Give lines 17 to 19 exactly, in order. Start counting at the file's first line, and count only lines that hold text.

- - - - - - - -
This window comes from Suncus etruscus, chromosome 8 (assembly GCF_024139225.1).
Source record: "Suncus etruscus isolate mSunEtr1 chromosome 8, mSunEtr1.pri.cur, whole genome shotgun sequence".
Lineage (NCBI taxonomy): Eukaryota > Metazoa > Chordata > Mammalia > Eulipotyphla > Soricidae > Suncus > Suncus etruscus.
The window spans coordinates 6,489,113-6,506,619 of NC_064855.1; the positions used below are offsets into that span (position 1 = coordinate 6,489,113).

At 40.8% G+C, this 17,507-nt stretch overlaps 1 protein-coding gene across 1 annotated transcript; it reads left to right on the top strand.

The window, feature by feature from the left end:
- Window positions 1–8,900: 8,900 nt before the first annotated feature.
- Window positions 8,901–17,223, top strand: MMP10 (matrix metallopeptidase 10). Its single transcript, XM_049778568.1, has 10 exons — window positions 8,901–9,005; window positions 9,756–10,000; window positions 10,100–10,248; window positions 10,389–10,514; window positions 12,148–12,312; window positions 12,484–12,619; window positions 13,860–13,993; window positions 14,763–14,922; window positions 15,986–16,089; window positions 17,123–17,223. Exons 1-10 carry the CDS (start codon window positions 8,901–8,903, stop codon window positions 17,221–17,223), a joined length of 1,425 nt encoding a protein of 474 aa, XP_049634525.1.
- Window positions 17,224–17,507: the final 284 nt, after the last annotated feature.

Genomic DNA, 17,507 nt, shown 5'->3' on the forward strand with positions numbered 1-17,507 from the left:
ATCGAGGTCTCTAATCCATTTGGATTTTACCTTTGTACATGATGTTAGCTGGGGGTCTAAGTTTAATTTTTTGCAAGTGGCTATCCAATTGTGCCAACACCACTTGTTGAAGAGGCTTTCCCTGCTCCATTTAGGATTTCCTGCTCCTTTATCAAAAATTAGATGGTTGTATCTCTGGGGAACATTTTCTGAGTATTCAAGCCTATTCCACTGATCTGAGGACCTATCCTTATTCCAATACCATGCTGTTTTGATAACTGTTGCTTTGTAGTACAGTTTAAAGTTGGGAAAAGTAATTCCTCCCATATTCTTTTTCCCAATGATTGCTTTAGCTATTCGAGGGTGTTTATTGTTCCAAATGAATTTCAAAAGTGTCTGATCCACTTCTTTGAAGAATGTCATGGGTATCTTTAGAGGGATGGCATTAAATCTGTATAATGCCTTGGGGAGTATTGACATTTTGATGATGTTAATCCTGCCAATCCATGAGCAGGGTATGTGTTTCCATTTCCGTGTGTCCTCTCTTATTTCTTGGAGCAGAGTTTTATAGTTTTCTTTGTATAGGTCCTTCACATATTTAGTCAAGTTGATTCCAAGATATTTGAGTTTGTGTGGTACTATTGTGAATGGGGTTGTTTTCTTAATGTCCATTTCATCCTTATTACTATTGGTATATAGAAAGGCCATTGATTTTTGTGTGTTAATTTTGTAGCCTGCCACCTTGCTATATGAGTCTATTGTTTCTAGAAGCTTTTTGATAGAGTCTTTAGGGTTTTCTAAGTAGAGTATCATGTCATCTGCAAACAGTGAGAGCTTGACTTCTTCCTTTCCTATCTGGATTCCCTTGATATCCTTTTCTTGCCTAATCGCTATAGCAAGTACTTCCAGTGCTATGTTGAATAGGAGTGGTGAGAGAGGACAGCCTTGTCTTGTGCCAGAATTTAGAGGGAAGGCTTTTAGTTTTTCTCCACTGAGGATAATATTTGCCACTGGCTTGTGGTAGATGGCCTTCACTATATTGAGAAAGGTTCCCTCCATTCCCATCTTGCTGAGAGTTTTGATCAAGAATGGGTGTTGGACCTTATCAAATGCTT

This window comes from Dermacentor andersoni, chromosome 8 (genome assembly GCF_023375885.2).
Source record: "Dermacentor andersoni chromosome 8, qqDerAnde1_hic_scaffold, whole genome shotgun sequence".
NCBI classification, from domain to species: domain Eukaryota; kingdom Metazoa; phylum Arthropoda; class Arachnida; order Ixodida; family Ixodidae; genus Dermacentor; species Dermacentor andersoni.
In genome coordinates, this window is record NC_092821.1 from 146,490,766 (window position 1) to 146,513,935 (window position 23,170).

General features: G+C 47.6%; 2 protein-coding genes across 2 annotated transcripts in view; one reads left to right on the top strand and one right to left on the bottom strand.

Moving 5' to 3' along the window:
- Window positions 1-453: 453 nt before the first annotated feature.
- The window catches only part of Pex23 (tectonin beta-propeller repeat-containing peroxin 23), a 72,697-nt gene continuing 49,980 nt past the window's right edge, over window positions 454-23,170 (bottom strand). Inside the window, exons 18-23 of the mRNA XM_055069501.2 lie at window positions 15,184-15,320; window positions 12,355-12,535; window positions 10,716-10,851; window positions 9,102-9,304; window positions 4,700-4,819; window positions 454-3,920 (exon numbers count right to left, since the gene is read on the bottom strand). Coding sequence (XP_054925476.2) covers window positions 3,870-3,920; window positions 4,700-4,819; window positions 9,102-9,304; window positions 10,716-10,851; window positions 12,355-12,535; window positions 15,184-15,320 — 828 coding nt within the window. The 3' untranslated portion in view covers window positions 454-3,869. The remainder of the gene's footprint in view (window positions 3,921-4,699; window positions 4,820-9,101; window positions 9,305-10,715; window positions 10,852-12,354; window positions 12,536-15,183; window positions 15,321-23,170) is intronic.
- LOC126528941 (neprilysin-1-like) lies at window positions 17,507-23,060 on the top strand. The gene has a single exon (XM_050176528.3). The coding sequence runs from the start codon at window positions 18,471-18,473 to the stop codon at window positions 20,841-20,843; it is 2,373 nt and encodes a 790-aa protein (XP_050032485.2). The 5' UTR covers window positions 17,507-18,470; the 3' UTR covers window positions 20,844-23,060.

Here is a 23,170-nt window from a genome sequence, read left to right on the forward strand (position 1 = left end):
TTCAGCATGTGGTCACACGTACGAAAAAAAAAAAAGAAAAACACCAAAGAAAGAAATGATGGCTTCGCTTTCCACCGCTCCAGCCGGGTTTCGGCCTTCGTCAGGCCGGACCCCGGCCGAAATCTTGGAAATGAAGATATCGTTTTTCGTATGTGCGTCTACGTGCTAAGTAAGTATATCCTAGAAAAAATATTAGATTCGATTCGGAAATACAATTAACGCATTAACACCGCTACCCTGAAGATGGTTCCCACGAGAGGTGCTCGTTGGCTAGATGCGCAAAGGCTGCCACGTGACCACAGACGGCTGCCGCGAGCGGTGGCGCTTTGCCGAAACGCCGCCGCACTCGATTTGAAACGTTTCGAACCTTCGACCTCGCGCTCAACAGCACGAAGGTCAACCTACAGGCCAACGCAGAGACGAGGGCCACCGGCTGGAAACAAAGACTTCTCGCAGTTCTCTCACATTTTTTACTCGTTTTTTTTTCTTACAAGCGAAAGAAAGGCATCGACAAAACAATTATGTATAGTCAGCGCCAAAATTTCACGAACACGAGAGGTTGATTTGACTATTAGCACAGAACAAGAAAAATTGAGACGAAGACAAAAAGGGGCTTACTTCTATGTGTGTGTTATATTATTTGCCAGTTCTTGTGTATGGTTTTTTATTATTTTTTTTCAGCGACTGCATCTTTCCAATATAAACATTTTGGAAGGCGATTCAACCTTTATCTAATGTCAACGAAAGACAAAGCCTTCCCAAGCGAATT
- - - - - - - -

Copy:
Moving 5' to 3' along the window:
- Window positions 1-453: 453 nt before the first annotated feature.
- The window catches only part of Pex23 (tectonin beta-propeller repeat-containing peroxin 23), a 72,697-nt gene continuing 49,980 nt past the window's right edge, over window positions 454-23,170 (bottom strand). Inside the window, exons 18-23 of the mRNA XM_055069501.2 lie at window positions 15,184-15,320; window positions 12,355-12,535; window positions 10,716-10,851; window positions 9,102-9,304; window positions 4,700-4,819; window positions 454-3,920 (exon numbers count right to left, since the gene is read on the bottom strand). Coding sequence (XP_054925476.2) covers window positions 3,870-3,920; window positions 4,700-4,819; window positions 9,102-9,304; window positions 10,716-10,851; window positions 12,355-12,535; window positions 15,184-15,320 — 828 coding nt within the window. The 3' untranslated portion in view covers window positions 454-3,869. The remainder of the gene's footprint in view (window positions 3,921-4,699; window positions 4,820-9,101; window positions 9,305-10,715; window positions 10,852-12,354; window positions 12,536-15,183; window positions 15,321-23,170) is intronic.